Nicolas Gisin’s work pushed optical fibre quantum communication almost to its limits. To go further one needs quantum memories and repeaters. His group invented an original quantum memory protocol using rare earth doped crystals and used it to demonstrate the first solid state quantum memory. Recently they entangled, first a photon with such a crystal, next two such crystals and finally teleportated a photonic qubit into a solid-state quantum memory over a distance of 25 km.
Gisin’s demonstration of heralded entanglement between two macroscopic cm-long crystals is mind-boggling. How large can entangled objects be? And What does “macroscopic” mean? Nicolas Gisin addressed this deep question, providing original insights [22,23] and performing a demonstration of entanglement between two optical modes in two spatially separated optical fibers, one of the mode being populated by about 500 photons.
In 1964 John Bell discovered that nature is non-local, that is, actions in one location instantaneously have an effect in a distant region, in apparent contradiction of Einstein’s relativity according to which no signals can propagate faster than light. What Bell discovered is that non-local (i.e. seemingly instantaneous) effects can nevertheless exist under the cover of quantum uncertainties. It is hard to overestimate the importance of this discovery for the entire physics. Arguably, it is probably on a par with Einstein discovery of relativity itself. Yet for almost three decades, with a few notable exceptions, Bell’s discovery remained virtually unnoticed. Everything changed however with the work of Nicolas Gisin . Up to that moment it was known that non-locality arises in one extremely particular situation. Nicolas Gisin, however, showed that non-locality is generic: (almost) all pure quantum states generate non-locality. Gisin theorem therefore puts non-locality at the core of physics.
Schrödinger’s equation is a basic law of nature. Yet one may envisage that at a certain moment in the future novel discoveries may lead to its modification. The most natural such modification is introduction of non-linear terms. Another “Gisin theorem” states however that all deterministic nonlinear modifications of the Schrödinger equation necessarily activate quantum non-locality, leading to true violations of relativity.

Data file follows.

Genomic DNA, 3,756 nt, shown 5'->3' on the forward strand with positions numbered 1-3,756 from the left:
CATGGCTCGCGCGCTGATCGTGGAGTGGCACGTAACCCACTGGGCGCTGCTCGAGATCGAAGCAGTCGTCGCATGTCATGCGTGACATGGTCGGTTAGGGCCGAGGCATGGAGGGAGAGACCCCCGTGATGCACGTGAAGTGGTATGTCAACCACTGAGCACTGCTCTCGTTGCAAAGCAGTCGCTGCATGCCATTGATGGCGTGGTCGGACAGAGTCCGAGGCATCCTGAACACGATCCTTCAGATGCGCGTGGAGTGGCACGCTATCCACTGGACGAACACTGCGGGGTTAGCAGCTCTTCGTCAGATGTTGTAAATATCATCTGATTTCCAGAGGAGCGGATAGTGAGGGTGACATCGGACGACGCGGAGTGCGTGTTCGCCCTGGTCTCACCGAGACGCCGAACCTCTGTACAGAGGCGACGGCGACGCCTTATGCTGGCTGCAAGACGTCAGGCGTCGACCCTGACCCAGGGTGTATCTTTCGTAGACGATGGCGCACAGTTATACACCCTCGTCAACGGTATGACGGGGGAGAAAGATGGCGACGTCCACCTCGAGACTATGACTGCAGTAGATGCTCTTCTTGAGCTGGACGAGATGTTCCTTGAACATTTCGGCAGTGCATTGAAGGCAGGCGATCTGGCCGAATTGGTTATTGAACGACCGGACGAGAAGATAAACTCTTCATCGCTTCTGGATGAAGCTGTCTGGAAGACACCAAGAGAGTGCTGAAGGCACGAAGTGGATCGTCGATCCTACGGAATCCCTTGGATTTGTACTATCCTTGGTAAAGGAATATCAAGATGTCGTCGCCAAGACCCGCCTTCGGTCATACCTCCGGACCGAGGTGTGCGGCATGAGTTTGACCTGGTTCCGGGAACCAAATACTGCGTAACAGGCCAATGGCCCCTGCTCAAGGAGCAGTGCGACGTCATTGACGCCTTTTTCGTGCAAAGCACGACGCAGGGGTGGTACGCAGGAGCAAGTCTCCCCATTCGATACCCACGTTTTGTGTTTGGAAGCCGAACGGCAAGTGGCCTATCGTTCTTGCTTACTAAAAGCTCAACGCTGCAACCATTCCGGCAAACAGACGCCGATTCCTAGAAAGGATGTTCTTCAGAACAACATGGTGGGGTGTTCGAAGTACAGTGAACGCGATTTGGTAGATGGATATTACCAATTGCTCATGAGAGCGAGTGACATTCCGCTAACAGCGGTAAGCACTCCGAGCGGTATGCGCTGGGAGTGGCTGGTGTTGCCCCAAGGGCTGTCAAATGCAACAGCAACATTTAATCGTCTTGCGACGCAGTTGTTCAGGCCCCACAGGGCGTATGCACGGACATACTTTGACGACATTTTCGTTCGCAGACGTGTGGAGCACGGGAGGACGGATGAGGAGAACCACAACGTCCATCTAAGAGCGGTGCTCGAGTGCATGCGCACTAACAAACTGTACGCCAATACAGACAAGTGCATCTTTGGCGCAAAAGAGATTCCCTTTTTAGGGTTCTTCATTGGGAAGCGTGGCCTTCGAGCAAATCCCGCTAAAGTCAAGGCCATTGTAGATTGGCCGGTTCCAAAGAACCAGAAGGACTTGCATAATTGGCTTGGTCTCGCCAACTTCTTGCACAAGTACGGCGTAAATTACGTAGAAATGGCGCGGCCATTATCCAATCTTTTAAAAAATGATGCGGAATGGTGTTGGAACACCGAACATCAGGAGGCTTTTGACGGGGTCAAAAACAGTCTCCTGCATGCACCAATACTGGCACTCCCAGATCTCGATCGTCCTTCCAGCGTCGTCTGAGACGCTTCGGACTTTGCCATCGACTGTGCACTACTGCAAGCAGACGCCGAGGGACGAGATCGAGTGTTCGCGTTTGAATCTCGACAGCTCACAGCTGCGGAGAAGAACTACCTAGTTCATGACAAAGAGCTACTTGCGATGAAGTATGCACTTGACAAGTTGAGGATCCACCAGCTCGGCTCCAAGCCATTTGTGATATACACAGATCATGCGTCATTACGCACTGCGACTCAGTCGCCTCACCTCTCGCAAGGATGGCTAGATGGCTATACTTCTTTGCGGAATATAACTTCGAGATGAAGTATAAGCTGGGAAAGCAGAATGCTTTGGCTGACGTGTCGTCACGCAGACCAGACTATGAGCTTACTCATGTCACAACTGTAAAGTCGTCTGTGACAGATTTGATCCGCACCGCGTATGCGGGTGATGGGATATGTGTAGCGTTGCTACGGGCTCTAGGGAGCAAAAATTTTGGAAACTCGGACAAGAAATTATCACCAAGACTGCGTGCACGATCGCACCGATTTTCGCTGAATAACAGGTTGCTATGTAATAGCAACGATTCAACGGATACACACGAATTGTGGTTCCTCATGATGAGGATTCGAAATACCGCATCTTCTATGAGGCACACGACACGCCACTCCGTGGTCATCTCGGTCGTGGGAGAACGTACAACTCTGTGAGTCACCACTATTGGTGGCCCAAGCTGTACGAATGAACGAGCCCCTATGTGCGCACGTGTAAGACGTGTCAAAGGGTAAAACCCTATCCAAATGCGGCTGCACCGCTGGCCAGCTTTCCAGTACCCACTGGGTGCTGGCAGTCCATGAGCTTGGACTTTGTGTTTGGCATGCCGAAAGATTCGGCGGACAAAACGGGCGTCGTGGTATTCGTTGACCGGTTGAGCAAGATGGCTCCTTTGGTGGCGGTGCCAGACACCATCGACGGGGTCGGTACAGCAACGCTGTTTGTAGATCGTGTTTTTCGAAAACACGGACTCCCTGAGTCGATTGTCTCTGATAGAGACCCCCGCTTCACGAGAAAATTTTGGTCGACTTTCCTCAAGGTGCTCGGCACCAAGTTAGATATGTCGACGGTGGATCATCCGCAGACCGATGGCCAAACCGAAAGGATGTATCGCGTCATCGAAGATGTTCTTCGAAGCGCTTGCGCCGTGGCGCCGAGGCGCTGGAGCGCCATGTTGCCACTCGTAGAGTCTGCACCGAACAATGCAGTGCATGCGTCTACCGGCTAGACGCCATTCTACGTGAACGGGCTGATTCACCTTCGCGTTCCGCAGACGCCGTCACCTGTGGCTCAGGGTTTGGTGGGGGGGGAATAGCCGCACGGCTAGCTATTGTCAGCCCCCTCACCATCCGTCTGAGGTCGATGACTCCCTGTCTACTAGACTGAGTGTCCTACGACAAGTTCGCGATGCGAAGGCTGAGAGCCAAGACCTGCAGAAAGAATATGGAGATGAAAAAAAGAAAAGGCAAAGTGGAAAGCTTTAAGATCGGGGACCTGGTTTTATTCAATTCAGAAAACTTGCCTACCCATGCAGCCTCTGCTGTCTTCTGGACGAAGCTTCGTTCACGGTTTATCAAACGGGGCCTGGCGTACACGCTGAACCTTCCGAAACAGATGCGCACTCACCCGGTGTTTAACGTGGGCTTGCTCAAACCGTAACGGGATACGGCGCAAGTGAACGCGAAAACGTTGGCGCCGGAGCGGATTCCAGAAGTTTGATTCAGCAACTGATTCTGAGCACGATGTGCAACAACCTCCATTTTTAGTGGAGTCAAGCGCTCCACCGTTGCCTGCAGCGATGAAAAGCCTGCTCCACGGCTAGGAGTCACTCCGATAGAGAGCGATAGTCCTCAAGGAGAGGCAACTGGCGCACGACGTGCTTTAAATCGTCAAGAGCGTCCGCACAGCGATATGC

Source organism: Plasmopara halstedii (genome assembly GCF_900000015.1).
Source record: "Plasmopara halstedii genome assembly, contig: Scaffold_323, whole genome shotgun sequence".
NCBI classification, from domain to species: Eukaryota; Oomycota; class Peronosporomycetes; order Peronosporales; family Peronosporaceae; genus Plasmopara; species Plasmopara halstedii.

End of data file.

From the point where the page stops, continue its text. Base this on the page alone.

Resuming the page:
One of the most important characteristic of quantum information is the no-cloning theorem. Nicolas Gisin derived a bound on the fidelity of approximate quantum cloning from the relativistic no-signaling constraint.
Nicolas Gisin contributed to relating non-locality to the security of quantum key distribution. This opened an entirely new field of research known as Device Independent Quantum Information Processing (DI-QIP).
In 1984 Nicolas Gisin’s proposed stochastic Schrödinger equations and his subsequent work together with Ian Percival is now widely used in the study of the dynamics of open quantum systems.
Before becoming a quantum engineer, Nicolas Gisin worked as a classical telecommunication engineer, first in industry, next at the University. In particular he invented a technique to measure Polarization Mode Dispersion (PDM) in optical fibers. This turned out to be an extremely important parameter of telecom fibers whose importance was initially underestimated. The technique was adopted as an international standard and was transferred to industry (first to a spin-off, next to the Canadian company EXFO). Still today it is the most used technique to characterize PMD. Being both a classical and quantum engineer, he applied the abstract concepts of quantum weak values to the field of classical telecommunication networks.
Prize Dina Surdin, awarded by the Fondation Louis de Broglie, Paris, for his PhD thesis (1982)
Product Performance Award, granted by Magazine PC Publishing for his work at the software company CPI (1988)
Chosen by the American Physical Society to illustrate their ten posters on the Physics of the 20th century: his long distance quantum correlation experiment of 1998 illustrate the physics of the 1990 decade
Selected by the MIT Technology Review as representative of one of the 10 technologies that should “change the world”! (2003)
Descartes Prize for the European IST-QuCom project for “excellence in collaborative research” awarded by the European Commission (2004)
Honoris Causa of the EPFL, Lausanne (2004)
Prix Science de la Ville de Genève. Every 4 years the city of Geneva honours one Scientist living in Geneva. (2007)
Fellow of the European Optical Society for “contribution to the foundation of quantum mechanics and its application” (2008)
ERC Advanced Grant on “Quantum Correlations” (2008)
John Stewart Bell Prize for Research on Fundamental Issues in Quantum Mechanics and their Applications (2009)
ERC Advanced Grant on “Macroscopic Entanglement in Crystals” (2013)
Selected as a Thomson-Reuters Highly Cited Researcher (2014)
Swiss Science Prize 2014 awarded by the foundation Marcel Benoist. This is the highest Swiss prize for all sciences, awarded once per year to a single person (2014)
Quantum Communication, Measurement and Computing award, QCMC’14 (2014)
Volta Medal from the University of Pavia, Italy (2015)